In addition to the labor saving, pasture lambing will quickly show you which ewes are really effective mothers. The lambing jug, constant intervention by a shepherd, and creep feeding can often mask deficiencies in mothering and low milk production by ewes. In pasture lambing, those deficiencies show up quickly and you can cull those ewes to increase the productivity of the operation.
The biggest disadvantage of pasture lambing is predators; newborn lambs are prime prey for coyotes and other predators. In many locales, grass growth cannot support growing lambs and their mothers until late April, which means breeding is delayed until December. Many breeds of sheep see a drop in ovulation and conception late in the breeding cycle after the peak birth rates of March and April; the drop off in lambing rates may be a high price to pay for the convenience and ease of pasture lambing. Recent research has explored the trade-offs involved in pasture lambing on larger scales.
You probably want to check on newborn lambs to make sure they're nursing, and perhaps to dip their navels in iodine. For poor mothers, who will end up candidates for the cull list, you may need to erect a temporary lambing pen for the ewe and lamb(s), or bring the ewe and lambs into a shelter for the first few days. Other ewes who have not yet lambed may try to `adopt' the new lambs, and fighting marauders off can exhaust a ewe who has just delivered. With first-time mothers especially, a temporary shelter or pen gives you a chance to watch for nursing problems, scours or other neonatal concerns, and keeps the lambs nearby for injections, tail docking, castration, and ear tagging. Ewes and their lambs develop territorial instincts, so it is not a good idea to move them at an early age, especially if your flock has high lambing rates. If you are lambing on pasture in the late spring, you probably want to deworm the lambs at six weeks, even if you are lambing on relatively clean paddocks. Fecal egg counts are the best indicator of the need for wormers. Some shepherds have reported success with diatomaceous earth in the diet instead of using antithelmics for worms, but there is little evidence in the literature of controlled trials which show that DE is efficacious as a wormer.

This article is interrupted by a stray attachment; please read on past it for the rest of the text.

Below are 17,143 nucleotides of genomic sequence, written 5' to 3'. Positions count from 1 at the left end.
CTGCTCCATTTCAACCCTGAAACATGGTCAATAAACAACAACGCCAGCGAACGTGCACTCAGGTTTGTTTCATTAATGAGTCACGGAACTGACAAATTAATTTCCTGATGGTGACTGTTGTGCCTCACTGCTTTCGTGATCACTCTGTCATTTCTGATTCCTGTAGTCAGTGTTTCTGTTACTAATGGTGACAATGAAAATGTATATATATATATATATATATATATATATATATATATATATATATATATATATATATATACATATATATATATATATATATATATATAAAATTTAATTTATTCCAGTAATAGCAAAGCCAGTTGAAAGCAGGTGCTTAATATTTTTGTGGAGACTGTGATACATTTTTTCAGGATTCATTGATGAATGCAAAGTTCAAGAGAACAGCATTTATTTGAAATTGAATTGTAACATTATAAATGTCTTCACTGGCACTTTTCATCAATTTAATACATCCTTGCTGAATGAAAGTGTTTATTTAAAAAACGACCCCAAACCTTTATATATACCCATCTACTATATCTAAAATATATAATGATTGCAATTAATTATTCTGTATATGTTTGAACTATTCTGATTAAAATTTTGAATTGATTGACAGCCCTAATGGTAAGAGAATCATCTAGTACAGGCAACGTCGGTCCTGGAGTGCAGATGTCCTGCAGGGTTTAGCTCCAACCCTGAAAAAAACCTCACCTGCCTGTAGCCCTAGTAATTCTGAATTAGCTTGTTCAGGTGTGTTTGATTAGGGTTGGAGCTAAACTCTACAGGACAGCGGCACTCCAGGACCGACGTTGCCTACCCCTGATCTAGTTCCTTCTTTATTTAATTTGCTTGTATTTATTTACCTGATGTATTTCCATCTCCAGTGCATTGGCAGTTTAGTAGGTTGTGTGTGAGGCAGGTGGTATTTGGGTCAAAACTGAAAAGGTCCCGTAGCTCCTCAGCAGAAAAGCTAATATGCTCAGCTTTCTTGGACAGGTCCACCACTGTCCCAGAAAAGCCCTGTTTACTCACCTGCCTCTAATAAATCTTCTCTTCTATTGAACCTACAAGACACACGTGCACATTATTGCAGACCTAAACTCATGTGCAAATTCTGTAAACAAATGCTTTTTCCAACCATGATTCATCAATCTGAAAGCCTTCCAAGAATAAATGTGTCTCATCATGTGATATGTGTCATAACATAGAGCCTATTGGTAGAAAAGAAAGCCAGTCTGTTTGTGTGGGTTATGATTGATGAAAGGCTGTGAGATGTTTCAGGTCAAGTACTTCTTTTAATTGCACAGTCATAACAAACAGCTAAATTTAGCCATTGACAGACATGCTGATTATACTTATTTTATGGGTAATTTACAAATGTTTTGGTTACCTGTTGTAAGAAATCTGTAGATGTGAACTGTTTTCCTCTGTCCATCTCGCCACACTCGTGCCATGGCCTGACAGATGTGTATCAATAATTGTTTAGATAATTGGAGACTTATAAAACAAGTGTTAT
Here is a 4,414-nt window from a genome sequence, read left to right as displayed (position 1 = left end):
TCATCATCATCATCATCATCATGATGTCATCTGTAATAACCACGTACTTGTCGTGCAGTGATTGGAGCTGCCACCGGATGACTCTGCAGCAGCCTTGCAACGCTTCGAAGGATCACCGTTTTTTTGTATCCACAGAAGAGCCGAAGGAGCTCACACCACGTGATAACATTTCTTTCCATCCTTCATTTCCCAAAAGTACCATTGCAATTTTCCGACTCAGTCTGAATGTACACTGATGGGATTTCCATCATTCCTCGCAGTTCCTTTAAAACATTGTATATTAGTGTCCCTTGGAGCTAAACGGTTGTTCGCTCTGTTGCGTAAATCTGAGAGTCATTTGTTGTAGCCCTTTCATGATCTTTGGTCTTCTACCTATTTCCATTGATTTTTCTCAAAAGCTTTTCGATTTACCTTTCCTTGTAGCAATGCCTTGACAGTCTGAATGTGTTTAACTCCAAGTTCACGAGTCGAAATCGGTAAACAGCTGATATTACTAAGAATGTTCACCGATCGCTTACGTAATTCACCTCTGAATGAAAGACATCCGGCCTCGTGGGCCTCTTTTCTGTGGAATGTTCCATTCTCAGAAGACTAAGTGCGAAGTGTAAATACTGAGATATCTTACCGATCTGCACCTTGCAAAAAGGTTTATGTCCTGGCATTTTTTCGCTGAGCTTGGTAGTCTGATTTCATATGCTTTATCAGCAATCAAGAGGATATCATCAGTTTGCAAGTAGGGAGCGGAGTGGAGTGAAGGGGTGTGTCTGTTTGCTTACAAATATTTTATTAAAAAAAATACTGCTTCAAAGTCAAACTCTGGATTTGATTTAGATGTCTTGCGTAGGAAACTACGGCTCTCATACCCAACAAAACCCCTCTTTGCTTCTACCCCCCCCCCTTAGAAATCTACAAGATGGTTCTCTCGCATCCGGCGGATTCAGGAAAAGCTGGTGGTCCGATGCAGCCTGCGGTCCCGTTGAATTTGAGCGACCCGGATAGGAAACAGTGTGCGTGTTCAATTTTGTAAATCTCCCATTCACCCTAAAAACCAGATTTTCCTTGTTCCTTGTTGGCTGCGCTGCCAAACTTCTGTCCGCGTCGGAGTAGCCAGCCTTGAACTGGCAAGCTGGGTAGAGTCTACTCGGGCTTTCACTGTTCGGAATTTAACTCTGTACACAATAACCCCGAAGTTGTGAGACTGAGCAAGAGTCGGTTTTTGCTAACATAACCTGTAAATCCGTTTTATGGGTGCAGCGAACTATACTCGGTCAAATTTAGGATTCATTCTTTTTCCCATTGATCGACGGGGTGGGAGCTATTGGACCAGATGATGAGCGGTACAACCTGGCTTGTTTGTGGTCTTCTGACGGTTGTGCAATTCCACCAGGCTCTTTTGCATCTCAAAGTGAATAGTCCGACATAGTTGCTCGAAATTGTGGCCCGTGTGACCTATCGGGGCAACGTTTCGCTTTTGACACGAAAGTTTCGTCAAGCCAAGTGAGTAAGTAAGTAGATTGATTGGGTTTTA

Sheep aren't wild animals anymore. The sheep we raise have been bred
to produce multiple-births and big, fast-growing lambs. Usually, they
can give birth without help, and do a marvelous job of taking care of
their lambs. When the lambs are too big, or if there are more lambs
than the mother's milk can support, we help out. In return, we get
the pleasure of watching the miracle of birth and one of the strongest
and loveliest bonds in nature.
Who wrote this FAQ?
The author is Ronald Florence, PhD, a novelist and historian who raised Cotswold sheep in Stonington, Connecticut. Additional information was provided by
This document is copyright 1994-2002 by Ronald Florence. You are welcome to print or make a copy in electronic form for personal use or link this page to your WWW page, as long as this copyright notice is not removed or altered. Please do not copy this FAQ or any portion of it to a WWW page, or print it in any publication, or sell it, by itself or as part of another work, without the express written permission of the author; this restriction includes but is not limited to print, digital media, and electronic transmission.